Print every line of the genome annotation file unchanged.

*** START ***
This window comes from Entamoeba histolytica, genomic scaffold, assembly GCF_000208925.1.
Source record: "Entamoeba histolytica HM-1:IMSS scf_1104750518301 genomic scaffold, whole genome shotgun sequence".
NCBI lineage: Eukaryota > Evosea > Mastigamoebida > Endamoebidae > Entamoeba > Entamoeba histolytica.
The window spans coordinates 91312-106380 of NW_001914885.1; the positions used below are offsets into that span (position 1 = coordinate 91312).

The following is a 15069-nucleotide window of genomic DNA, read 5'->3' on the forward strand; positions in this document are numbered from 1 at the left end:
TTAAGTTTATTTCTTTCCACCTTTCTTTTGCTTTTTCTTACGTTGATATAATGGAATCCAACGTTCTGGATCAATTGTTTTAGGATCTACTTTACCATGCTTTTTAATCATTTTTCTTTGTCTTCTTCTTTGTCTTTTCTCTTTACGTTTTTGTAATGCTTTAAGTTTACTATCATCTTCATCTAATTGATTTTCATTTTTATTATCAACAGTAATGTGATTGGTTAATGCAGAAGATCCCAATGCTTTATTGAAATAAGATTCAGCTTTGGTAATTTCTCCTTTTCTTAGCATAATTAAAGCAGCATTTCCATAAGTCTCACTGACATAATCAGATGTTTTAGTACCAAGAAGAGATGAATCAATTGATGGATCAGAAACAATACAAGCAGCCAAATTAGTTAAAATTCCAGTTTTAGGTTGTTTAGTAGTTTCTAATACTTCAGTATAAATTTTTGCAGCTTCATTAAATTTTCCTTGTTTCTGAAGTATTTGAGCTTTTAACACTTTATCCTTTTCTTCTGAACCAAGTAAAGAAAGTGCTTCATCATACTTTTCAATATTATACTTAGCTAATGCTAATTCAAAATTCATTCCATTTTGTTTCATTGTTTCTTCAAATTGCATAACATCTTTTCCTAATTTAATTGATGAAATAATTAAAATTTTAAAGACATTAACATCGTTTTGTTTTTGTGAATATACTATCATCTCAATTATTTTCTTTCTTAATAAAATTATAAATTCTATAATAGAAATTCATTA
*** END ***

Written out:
This window comes from Entamoeba histolytica, genomic scaffold, assembly GCF_000208925.1.
Source record: "Entamoeba histolytica HM-1:IMSS scf_1104750518301 genomic scaffold, whole genome shotgun sequence".
NCBI lineage: Eukaryota > Evosea > Mastigamoebida > Endamoebidae > Entamoeba > Entamoeba histolytica.
The window spans coordinates 91312-106380 of NW_001914885.1; the positions used below are offsets into that span (position 1 = coordinate 91312).

The following is a 15069-nucleotide window of genomic DNA, read 5'->3' on the forward strand; positions in this document are numbered from 1 at the left end:
TTAAGTTTATTTCTTTCCACCTTTCTTTTGCTTTTTCTTACGTTGATATAATGGAATCCAACGTTCTGGATCAATTGTTTTAGGATCTACTTTACCATGCTTTTTAATCATTTTTCTTTGTCTTCTTCTTTGTCTTTTCTCTTTACGTTTTTGTAATGCTTTAAGTTTACTATCATCTTCATCTAATTGATTTTCATTTTTATTATCAACAGTAATGTGATTGGTTAATGCAGAAGATCCCAATGCTTTATTGAAATAAGATTCAGCTTTGGTAATTTCTCCTTTTCTTAGCATAATTAAAGCAGCATTTCCATAAGTCTCACTGACATAATCAGATGTTTTAGTACCAAGAAGAGATGAATCAATTGATGGATCAGAAACAATACAAGCAGCCAAATTAGTTAAAATTCCAGTTTTAGGTTGTTTAGTAGTTTCTAATACTTCAGTATAAATTTTTGCAGCTTCATTAAATTTTCCTTGTTTCTGAAGTATTTGAGCTTTTAACACTTTATCCTTTTCTTCTGAACCAAGTAAAGAAAGTGCTTCATCATACTTTTCAATATTATACTTAGCTAATGCTAATTCAAAATTCATTCCATTTTGTTTCATTGTTTCTTCAAATTGCATAACATCTTTTCCTAATTTAATTGATGAAATAATTAAAATTTTAAAGACATTAACATCGTTTTGTTTTTGTGAATATACTATCATCTCAATTATTTTCTTTCTTAATAAAATTATAAATTCTATAATAGAAATTCATTA